Sherman Hines

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Sherman Hines (born 1941) is a Canadian photographer, born in Liverpool, Nova Scotia.


Hines first studied photography while in the Royal Canadian Air Force, where he received a diploma in photography, followed by four years of study at the Brooks Institute of Photography in Santa Barbara, California.[1] In addition to taking and publishing photographs, Hines has lectured extensively on photography throughout Canada and the United States, including fourteen years at the West Coast School of Photography in California.

Other activities[edit]

Hines has an interest in architecture that has had him purchase and restore historic buildings in Nova Scotia,[1] one of which has been converted into a museum: the Rossignol Cultural Centre in Liverpool, which houses the Sherman Hines Museum of Photography.

The Sherman Hines Museum of Photography was housed in the former town hall of Liverpool from 1996 - 2014. Currently, it is housed at the Rossignol Cultural Centre.[1] [2] It has four galleries, one of which houses a permanent exhibit of photographs and artifacts of Hines, Yousuf Karsh, Wallace MacAskill, and William Notman. The other three galleries are used for temporary exhibits.

Established in 2002, the Rossignol Cultural Centre, located in Liverpool, is housed in a former high school that was to be demolished.[3][4] The museum consists of five galleries, which includes an apothecary museum, a wildlife art gallery, folk and fine art, a hunting, fishing and guiding museum, a Mi’kmaq museum, a trapper’s cabin, and an outdoor cultural village.

The Rossignol Cultural Centre also includes a museum featuring another interest of Hines: outhouses. This museum is the only one of its kind in North America.[4] Hines began photographing outhouses in the 1970s, said to have started when he was photographing the oldest remaining house in Mill Village, Nova Scotia which had an outhouse.[4] Hines has published several books featuring outhouses and issues an annual outhouse calendar.

One of Hines's architectural finds was a mission and a fortification built in 1699 by the French in Avondale, Nova Scotia, constructed at the request of Abbé Jean-Louis Le Loutre.[5][6] According to Hines's research, it is the oldest building in Canada east of Quebec City.[5] Hines purchased the property, which was once owned by George Brightman,[5] in 1982 for $15,000 and spent 30 years restoring the property.[6] In 2012, Hines listed the property for sale for $2 million.[5][6]

Hines is also an avid big game trophy hunter[5] and he publishes photo books about trophy rooms.[7]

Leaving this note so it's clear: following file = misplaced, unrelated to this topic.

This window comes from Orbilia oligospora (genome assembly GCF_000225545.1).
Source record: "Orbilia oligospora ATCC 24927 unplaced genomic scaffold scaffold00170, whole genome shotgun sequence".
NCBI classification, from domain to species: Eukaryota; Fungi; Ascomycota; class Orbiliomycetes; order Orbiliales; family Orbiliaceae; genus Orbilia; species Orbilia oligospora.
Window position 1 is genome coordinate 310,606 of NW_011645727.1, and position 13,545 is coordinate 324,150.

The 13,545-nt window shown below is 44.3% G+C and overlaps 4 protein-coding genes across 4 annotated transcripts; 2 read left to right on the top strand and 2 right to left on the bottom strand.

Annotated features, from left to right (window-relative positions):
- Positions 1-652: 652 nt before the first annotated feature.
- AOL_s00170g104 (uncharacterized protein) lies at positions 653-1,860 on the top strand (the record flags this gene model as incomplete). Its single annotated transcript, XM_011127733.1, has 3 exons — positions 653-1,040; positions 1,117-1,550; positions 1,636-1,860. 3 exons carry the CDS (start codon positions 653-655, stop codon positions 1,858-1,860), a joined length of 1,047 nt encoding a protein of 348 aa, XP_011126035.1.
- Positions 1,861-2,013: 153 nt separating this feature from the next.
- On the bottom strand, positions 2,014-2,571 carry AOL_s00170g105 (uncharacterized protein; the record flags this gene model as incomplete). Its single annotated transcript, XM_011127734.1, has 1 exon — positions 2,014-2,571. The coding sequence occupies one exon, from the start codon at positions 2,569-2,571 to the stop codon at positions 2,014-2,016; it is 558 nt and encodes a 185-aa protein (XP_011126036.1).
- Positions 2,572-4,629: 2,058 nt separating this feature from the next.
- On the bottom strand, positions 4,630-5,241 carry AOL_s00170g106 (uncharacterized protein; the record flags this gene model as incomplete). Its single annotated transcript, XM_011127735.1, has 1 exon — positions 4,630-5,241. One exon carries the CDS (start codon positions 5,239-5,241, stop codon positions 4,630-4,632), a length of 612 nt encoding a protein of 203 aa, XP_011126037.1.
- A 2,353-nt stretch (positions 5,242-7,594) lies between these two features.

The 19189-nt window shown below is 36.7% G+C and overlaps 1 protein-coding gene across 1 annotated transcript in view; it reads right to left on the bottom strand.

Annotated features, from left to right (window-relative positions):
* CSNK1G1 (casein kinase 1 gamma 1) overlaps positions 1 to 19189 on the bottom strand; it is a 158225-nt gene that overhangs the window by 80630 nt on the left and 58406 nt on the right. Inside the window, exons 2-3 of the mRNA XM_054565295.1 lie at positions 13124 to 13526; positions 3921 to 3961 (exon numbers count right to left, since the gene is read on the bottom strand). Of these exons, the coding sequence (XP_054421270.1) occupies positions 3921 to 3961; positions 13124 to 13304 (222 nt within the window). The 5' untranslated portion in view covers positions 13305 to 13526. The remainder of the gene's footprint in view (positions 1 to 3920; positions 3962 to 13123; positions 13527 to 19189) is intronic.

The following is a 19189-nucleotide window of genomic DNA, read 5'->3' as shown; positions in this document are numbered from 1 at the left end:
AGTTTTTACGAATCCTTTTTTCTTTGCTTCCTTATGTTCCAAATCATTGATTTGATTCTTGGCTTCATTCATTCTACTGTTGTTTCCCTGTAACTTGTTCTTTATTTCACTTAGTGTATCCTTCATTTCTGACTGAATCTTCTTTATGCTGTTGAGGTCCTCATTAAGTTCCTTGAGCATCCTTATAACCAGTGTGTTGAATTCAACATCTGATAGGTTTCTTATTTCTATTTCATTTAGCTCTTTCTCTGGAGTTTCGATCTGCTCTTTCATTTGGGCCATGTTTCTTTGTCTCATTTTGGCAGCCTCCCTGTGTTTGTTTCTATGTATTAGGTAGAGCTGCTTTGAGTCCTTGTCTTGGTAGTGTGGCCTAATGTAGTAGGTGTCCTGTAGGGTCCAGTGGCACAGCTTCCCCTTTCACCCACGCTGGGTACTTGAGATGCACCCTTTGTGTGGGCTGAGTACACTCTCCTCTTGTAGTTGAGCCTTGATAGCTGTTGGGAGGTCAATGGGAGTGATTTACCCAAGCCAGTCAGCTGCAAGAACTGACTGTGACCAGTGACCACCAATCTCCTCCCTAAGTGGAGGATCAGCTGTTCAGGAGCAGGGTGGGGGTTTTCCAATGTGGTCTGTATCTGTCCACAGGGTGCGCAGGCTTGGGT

Hines has been granted a Fellowship in the American Society of Photographers and been named Canadian Photographer of the Year. He also has two gold medals of excellence in photography from The Institutes for the Achievement of Human Potential in Philadelphia and the National Association for Photographic Art. In May 1998, Saint Mary's University in Halifax granted Hines an Honorary Doctor of Letters.[1]

Personal life[edit]

His son Andrew Hines is a music video maker. His work on "One Man Can Change the World" with American rapper Big Sean won the MTV Video Music Award for Best Video with a Social Message in 2015.[8]

His wife is Andrea. In 2014 they were in the Ukraine on an assignment and landing in Kiev about the same time that Malaysia Airlines Flight 17 was shot down a few hundred kilometers away.[9]


Hines has published more than 70 books (many of which were best sellers),[1] his Extraordinary Light selling 43,000 copies,[10] as well as other products such as calendars. Hines's published works include:

  • Nova Scotia : the Lighthouse Route and the Annapolis Valley Oxford University Press (1979) ISBN 0195403193
  • Newfoundland Pictorial Cookbook Nimbus Publishing (1984) ISBN 0921054432
  • The North Nimbus Publishing (1984) ISBN 0921054335
  • Extraordinary light: A vision of Canada Etue & Co. Inc./Stone House Pub. (1988) ISBN 0920197493
  • Halifax Nimbus Publishing,Canada (1990) ISBN 0920852122
  • Peggy's Cove Nimbus Publishing (1992) ISBN 1551090090
  • The Outhouse Revisited (with Don Harron) Firefly Books (1996) ISBN 1552090620
  • Evangeline Trail Nimbus Publishing (1997) ISBN 1551092034
  • Panorama Nova Scotia Nimbus Publishing (1998) ISBN 1551092476
  • Outhouses of the West Firefly Books (2000) ISBN 1552095231
  • Mahone Bay Nimbus Publishing (2002) ISBN 1551093995

External links[edit]


  1. ^ a b c d e "Sherman Hines - Doctor of Letters". Saint Mary’s University. May 1998. Retrieved 2014-01-12.
  2. ^ "Sherman Hines Museum of Photography official website". Sherman Hines Photographic Ltd. Retrieved 2014-01-12.[permanent dead link]
  3. ^ "Rossignol Cultural Centre official website". Sherman Hines Photographic Ltd. Archived from the original on 2015-07-14. Retrieved 2014-01-12.
  4. ^ a b c Bollinger, Holly (2005). Outhouses. MBI Publishing Co. ISBN 0-7603-2134-5.
  5. ^ a b c d e Staff Reporter (2012-06-25). "Bought for $15,000... selling for $2m: Incredible 300-year-old home once owned by the King of England restored to its former glory". Daily Mail. Retrieved 2014-01-12.
  6. ^ a b c "One of Nova Scotia's oldest homes up for sale". CBC News. 2012-06-22. Retrieved 2014-01-12.
  7. ^ Brian Cahn, Sherman Hines at the 43rd Annual Safari Club International (2015), Alamy photo
  8. ^ Patil, Anjuli (August 31, 2015). "MTV Video Music Award winner honours Nova Scotia director Andy Hines". Canadian Broadcasting Corporation. CBC News. Retrieved 28 August 2016.
  9. ^ Fairclough, Ian (July 18, 2014). "Photographer Sherman Hines describes Ukraine mood from Kiev". Chronicle Herald. Halifax Herald. Halifax Herald. Retrieved 28 August 2016.
  10. ^ Brown, Kerrie Lee (Spring–Summer 2007). "Shermman Hines: A Living Legend" (PDF). Outdoor Photography Canada. Retrieved 28 August 2016.